The Jewish Position?

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A note from a reader tells me that I may have been too nice to the Rabbi turned TV Consultant who wrote a letter saying that she, too, was upset with the portrayal of Orthodox Jews on the show in question. According to the reader, said Rabbi’s previously-expressed opinions of the Orthodox are not inconsistent with how the Orthodox were portrayed on the show. This might explain why in her initial discussion of the show with the Jewish media, she said nothing about the negative portrayal, and only wrote in response to Rabbi Avi Shafran’s justified critique.

I also find her juxtaposition of the “the way the Orthodox girl was portrayed” with “how Reform Jews were portrayed as ‘not even knowing the 10 plagues'” more than a bit jarring. One was portrayed as a foul-mouthed, ungrateful boor. The other was portrayed as not knowing the details of the Passover story. Not only are the two hardly comparable, I dare say the latter has more than a bit of truth to it. Anyway, if anyone can help clarify the Rabbi’s previous attitudes and statements, please tell me.

Meanwhile, the Baltimore Jewish Times this week features another misportrayal — this time, of Judaism itself. Rabbi Susan Grossman writes that “all rabbis permit and even require abortion where the mother’s life is endangered.” So far, so good. But then: “This is because, for Jews, human life begins only when the baby’s head or the majority of its body exits the mother, and not before.”

Thus Rabbi Grossman presents as “the Jewish position” a statement expressly and unanimously contradicted by the Mishnah (Ohalot 7:6), the Talmud (Sanhedrin 57b), The Codes of Maimonides and Rav Yosef Karo, and others. According to “Induced Abortion According to Jewish Law” by Dr. Avraham Steinberg (of Sharei Tzedek Medical Center, Journal of Halacha and Contemporary Society, Spring 1981), “the Rabbinic authorities who have determined and interpreted Jewish law have unanimously taken a negative attitude towards abortion.”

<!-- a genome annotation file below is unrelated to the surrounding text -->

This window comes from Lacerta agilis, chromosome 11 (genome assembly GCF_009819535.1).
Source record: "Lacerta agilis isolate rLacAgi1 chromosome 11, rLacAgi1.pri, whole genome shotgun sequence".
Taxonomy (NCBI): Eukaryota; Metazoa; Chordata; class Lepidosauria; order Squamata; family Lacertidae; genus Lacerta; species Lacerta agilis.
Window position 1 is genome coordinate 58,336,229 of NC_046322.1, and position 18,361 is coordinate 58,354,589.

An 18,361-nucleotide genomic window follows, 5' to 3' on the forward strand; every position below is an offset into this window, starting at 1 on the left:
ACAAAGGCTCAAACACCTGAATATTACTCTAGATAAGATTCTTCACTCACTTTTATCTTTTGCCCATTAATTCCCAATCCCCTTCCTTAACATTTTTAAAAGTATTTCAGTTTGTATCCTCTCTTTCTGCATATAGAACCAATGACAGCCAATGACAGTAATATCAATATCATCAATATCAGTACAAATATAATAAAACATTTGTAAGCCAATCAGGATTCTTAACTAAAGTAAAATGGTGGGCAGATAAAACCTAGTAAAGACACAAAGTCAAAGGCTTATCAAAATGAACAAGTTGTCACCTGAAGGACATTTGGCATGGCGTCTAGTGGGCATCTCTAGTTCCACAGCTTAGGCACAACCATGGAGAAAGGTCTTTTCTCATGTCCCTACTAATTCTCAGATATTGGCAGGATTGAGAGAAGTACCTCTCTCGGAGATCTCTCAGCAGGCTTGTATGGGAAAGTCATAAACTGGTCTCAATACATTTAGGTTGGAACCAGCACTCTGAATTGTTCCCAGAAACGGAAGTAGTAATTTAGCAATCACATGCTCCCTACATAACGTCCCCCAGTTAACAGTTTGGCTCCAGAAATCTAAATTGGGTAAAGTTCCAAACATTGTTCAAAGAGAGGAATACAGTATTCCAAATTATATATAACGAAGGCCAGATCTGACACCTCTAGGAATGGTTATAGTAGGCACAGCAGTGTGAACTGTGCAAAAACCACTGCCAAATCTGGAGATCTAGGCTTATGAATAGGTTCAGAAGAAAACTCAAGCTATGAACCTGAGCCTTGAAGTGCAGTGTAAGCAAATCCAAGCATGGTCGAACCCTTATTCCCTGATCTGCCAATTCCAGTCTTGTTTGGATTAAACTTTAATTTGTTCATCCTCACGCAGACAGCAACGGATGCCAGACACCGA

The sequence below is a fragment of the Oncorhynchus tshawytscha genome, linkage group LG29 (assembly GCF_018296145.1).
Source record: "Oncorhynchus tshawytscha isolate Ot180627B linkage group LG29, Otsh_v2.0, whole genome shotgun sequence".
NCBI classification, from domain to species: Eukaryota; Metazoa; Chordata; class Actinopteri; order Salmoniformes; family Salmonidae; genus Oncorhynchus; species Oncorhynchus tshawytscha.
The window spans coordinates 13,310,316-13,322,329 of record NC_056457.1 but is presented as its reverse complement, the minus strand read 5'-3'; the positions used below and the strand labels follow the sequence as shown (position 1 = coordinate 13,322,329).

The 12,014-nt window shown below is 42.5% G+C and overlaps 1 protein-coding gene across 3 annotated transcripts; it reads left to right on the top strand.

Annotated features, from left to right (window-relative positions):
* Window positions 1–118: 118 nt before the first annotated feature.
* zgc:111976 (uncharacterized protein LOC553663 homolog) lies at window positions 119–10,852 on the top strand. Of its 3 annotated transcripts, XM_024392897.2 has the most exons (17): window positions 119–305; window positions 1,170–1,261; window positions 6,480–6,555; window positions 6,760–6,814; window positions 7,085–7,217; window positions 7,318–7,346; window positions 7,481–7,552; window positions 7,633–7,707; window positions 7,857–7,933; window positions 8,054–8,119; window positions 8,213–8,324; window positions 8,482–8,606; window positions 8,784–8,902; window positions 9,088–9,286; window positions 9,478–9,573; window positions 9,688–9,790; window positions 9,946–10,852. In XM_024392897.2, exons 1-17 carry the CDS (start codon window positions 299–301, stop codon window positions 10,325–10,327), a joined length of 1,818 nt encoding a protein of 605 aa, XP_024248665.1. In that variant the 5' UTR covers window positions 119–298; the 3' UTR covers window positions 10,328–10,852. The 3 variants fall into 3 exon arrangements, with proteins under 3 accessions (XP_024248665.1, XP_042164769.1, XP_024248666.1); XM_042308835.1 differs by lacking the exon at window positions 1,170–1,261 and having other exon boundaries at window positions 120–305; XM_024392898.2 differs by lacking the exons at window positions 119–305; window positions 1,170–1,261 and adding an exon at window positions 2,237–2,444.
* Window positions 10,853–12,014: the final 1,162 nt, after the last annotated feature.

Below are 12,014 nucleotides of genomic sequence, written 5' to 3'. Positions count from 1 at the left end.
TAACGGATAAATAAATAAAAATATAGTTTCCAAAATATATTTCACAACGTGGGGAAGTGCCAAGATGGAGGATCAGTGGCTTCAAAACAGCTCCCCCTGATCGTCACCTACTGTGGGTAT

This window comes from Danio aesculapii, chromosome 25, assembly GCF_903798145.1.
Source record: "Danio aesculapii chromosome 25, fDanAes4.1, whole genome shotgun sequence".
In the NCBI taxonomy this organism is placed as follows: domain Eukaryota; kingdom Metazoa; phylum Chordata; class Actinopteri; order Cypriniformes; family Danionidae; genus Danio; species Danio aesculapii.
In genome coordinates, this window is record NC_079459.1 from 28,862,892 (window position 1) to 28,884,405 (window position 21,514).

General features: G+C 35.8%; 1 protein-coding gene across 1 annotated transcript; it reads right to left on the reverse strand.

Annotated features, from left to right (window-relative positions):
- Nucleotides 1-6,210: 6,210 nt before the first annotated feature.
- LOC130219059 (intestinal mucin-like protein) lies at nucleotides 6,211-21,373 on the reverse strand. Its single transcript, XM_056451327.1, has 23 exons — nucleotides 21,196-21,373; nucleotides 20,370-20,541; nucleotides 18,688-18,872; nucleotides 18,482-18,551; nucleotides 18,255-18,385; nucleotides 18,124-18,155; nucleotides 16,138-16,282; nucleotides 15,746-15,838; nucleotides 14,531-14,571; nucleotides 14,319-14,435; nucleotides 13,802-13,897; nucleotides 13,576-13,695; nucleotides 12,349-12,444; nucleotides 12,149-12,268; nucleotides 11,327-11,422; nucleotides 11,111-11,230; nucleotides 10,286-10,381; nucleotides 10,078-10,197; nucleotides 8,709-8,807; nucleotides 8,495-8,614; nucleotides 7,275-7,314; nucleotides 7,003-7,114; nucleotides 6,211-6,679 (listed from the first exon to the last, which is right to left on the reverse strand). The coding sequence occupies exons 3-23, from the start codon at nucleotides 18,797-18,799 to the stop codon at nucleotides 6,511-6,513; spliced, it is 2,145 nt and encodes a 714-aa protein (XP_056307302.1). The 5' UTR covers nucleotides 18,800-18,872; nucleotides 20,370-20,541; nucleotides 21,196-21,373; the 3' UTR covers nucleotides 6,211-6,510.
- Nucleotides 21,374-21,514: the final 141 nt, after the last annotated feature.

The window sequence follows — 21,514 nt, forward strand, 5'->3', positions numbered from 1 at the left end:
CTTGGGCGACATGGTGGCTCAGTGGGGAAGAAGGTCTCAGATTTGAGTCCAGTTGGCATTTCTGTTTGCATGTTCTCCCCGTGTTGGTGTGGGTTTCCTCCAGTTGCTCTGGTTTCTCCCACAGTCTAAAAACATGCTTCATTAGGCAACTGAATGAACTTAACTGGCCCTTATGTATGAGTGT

Rabbi Grossman is a member of the Conservative Movement’s Committee of Law and Standards, and the author of an article titled “Partial Birth Abortion and the Question of When ‘Life’ Begins.” This being the case, her lack of knowledge of Judaism’s answer to this very question has consequences for all those who look towards her and the Conservative Movement to accurately portray traditional Jewish values.

Rabbi Grossman goes on to state as follows: “The current debate is really about what kind of nation we are. Are we a nation that protects the freedom of religious conscience for minorities through the separation of church and state? Or are we a nation in which one religion can force its religious interpretation upon everyone else?”